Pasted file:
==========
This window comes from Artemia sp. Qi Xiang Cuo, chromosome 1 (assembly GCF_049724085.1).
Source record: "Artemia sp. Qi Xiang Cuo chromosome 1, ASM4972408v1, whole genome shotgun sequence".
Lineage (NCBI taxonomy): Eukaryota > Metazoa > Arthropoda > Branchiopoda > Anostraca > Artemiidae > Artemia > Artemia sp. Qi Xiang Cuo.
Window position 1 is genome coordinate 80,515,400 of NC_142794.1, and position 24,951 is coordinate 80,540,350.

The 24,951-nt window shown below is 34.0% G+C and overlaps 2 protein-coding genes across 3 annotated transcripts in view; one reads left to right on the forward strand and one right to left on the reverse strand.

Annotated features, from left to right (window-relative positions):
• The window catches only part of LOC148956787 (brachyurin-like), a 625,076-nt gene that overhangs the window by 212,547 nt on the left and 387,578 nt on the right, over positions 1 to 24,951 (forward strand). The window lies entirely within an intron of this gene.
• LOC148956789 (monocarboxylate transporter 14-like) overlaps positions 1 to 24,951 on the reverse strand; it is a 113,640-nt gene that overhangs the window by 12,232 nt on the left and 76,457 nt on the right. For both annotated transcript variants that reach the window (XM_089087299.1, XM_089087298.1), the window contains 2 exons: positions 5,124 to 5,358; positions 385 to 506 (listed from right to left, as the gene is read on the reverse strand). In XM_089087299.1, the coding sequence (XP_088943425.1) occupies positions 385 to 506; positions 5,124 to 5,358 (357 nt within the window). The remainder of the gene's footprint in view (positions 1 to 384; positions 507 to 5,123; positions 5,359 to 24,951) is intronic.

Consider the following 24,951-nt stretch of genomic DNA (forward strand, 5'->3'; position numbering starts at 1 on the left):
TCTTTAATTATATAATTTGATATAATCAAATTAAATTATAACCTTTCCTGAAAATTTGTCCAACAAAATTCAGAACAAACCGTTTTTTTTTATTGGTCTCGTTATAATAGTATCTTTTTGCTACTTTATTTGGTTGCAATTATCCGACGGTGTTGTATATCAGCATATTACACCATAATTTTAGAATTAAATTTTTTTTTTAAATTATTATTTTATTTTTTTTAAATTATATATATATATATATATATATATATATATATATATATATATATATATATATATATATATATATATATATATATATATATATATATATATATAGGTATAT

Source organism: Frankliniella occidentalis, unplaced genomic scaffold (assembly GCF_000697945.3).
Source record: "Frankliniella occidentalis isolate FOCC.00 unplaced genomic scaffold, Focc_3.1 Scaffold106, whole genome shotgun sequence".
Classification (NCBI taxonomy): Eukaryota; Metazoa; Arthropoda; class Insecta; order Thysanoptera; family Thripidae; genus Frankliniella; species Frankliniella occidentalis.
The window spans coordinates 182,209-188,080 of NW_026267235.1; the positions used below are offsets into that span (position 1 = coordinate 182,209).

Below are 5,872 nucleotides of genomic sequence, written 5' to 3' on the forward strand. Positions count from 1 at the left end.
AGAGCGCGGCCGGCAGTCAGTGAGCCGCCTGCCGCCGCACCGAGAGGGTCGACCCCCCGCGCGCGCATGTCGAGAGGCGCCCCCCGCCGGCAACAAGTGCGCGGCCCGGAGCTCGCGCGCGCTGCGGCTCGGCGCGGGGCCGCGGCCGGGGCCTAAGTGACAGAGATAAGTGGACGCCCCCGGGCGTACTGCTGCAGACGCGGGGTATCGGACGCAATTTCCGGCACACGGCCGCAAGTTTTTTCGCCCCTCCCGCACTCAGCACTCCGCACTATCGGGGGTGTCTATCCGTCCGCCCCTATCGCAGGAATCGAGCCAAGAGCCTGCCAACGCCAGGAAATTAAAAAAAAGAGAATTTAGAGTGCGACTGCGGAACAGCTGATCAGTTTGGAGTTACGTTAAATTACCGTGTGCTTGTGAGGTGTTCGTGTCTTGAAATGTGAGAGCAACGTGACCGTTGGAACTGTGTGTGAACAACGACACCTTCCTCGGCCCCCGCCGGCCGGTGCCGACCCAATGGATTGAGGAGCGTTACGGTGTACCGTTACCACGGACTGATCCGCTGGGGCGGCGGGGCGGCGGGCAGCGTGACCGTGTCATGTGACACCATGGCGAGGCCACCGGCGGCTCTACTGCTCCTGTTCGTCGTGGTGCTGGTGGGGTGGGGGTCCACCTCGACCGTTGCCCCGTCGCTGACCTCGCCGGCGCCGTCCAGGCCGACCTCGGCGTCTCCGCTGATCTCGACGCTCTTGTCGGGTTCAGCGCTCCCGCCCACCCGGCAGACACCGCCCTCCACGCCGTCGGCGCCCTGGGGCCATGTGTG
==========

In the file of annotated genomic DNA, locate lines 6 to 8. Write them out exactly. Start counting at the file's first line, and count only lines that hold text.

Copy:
Annotated features, from left to right (window-relative positions):
• The window catches only part of LOC148956787 (brachyurin-like), a 625,076-nt gene that overhangs the window by 212,547 nt on the left and 387,578 nt on the right, over positions 1 to 24,951 (forward strand). The window lies entirely within an intron of this gene.
• LOC148956789 (monocarboxylate transporter 14-like) overlaps positions 1 to 24,951 on the reverse strand; it is a 113,640-nt gene that overhangs the window by 12,232 nt on the left and 76,457 nt on the right. For both annotated transcript variants that reach the window (XM_089087299.1, XM_089087298.1), the window contains 2 exons: positions 5,124 to 5,358; positions 385 to 506 (listed from right to left, as the gene is read on the reverse strand). In XM_089087299.1, the coding sequence (XP_088943425.1) occupies positions 385 to 506; positions 5,124 to 5,358 (357 nt within the window). The remainder of the gene's footprint in view (positions 1 to 384; positions 507 to 5,123; positions 5,359 to 24,951) is intronic.